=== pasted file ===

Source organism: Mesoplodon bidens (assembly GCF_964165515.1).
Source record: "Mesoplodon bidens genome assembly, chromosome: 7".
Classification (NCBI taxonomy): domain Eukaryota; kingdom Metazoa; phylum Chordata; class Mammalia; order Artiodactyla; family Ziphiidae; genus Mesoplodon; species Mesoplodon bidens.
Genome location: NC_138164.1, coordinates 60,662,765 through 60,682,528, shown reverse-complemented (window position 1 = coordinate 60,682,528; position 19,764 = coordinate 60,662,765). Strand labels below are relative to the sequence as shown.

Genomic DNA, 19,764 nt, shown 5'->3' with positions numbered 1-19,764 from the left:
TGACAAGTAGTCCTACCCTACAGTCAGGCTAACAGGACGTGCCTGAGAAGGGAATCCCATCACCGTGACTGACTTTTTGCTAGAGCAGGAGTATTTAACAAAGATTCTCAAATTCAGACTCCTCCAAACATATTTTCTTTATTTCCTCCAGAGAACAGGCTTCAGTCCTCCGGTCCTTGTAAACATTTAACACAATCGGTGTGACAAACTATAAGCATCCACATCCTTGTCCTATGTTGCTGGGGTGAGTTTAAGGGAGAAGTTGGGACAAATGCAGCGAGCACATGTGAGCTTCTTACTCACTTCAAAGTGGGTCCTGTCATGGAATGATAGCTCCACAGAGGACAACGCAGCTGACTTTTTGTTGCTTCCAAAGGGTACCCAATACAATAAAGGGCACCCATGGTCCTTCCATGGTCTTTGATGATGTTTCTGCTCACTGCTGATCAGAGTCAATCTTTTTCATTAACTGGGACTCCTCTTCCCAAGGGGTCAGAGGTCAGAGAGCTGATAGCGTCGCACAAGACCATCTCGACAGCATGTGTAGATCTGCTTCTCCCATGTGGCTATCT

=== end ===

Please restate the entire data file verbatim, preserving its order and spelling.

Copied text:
Source organism: Mesoplodon bidens (assembly GCF_964165515.1).
Source record: "Mesoplodon bidens genome assembly, chromosome: 7".
Classification (NCBI taxonomy): domain Eukaryota; kingdom Metazoa; phylum Chordata; class Mammalia; order Artiodactyla; family Ziphiidae; genus Mesoplodon; species Mesoplodon bidens.
Genome location: NC_138164.1, coordinates 60,662,765 through 60,682,528, shown reverse-complemented (window position 1 = coordinate 60,682,528; position 19,764 = coordinate 60,662,765). Strand labels below are relative to the sequence as shown.

Genomic DNA, 19,764 nt, shown 5'->3' with positions numbered 1-19,764 from the left:
TGACAAGTAGTCCTACCCTACAGTCAGGCTAACAGGACGTGCCTGAGAAGGGAATCCCATCACCGTGACTGACTTTTTGCTAGAGCAGGAGTATTTAACAAAGATTCTCAAATTCAGACTCCTCCAAACATATTTTCTTTATTTCCTCCAGAGAACAGGCTTCAGTCCTCCGGTCCTTGTAAACATTTAACACAATCGGTGTGACAAACTATAAGCATCCACATCCTTGTCCTATGTTGCTGGGGTGAGTTTAAGGGAGAAGTTGGGACAAATGCAGCGAGCACATGTGAGCTTCTTACTCACTTCAAAGTGGGTCCTGTCATGGAATGATAGCTCCACAGAGGACAACGCAGCTGACTTTTTGTTGCTTCCAAAGGGTACCCAATACAATAAAGGGCACCCATGGTCCTTCCATGGTCTTTGATGATGTTTCTGCTCACTGCTGATCAGAGTCAATCTTTTTCATTAACTGGGACTCCTCTTCCCAAGGGGTCAGAGGTCAGAGAGCTGATAGCGTCGCACAAGACCATCTCGACAGCATGTGTAGATCTGCTTCTCCCATGTGGCTATCT